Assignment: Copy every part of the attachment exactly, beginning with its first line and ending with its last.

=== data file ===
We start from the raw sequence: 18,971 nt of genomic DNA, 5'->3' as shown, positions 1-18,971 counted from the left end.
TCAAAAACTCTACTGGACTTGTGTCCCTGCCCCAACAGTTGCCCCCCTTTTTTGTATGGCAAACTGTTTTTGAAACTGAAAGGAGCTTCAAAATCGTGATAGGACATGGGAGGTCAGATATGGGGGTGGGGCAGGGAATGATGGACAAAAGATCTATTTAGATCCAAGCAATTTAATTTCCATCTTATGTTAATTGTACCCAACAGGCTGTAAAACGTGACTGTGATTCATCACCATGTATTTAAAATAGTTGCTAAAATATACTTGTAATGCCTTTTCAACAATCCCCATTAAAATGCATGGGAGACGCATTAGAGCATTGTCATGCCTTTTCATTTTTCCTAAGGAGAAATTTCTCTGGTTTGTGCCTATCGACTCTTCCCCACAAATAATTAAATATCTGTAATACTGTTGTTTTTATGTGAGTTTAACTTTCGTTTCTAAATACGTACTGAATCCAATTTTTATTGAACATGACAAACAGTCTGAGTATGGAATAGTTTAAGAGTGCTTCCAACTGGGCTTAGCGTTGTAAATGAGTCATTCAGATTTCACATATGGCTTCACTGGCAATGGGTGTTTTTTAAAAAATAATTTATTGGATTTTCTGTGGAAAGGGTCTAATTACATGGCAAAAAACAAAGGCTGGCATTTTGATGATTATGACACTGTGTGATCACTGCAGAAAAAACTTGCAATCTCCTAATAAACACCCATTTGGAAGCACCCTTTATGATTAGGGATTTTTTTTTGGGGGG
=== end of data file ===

We start from the raw sequence: 18,971 nt of genomic DNA, 5'->3' as shown, positions 1-18,971 counted from the left end.
TCAAAAACTCTACTGGACTTGTGTCCCTGCCCCAACAGTTGCCCCCCTTTTTTGTATGGCAAACTGTTTTTGAAACTGAAAGGAGCTTCAAAATCGTGATAGGACATGGGAGGTCAGATATGGGGGTGGGGCAGGGAATGATGGACAAAAGATCTATTTAGATCCAAGCAATTTAATTTCCATCTTATGTTAATTGTACCCAACAGGCTGTAAAACGTGACTGTGATTCATCACCATGTATTTAAAATAGTTGCTAAAATATACTTGTAATGCCTTTTCAACAATCCCCATTAAAATGCATGGGAGACGCATTAGAGCATTGTCATGCCTTTTCATTTTTCCTAAGGAGAAATTTCTCTGGTTTGTGCCTATCGACTCTTCCCCACAAATAATTAAATATCTGTAATACTGTTGTTTTTATGTGAGTTTAACTTTCGTTTCTAAATACGTACTGAATCCAATTTTTATTGAACATGACAAACAGTCTGAGTATGGAATAGTTTAAGAGTGCTTCCAACTGGGCTTAGCGTTGTAAATGAGTCATTCAGATTTCACATATGGCTTCACTGGCAATGGGTGTTTTTTAAAAAATAATTTATTGGATTTTCTGTGGAAAGGGTCTAATTACATGGCAAAAAACAAAGGCTGGCATTTTGATGATTATGACACTGTGTGATCACTGCAGAAAAAACTTGCAATCTCCTAATAAACACCCATTTGGAAGCACCCTTTATGATTAGGGATTTTTTTTTGGGGGG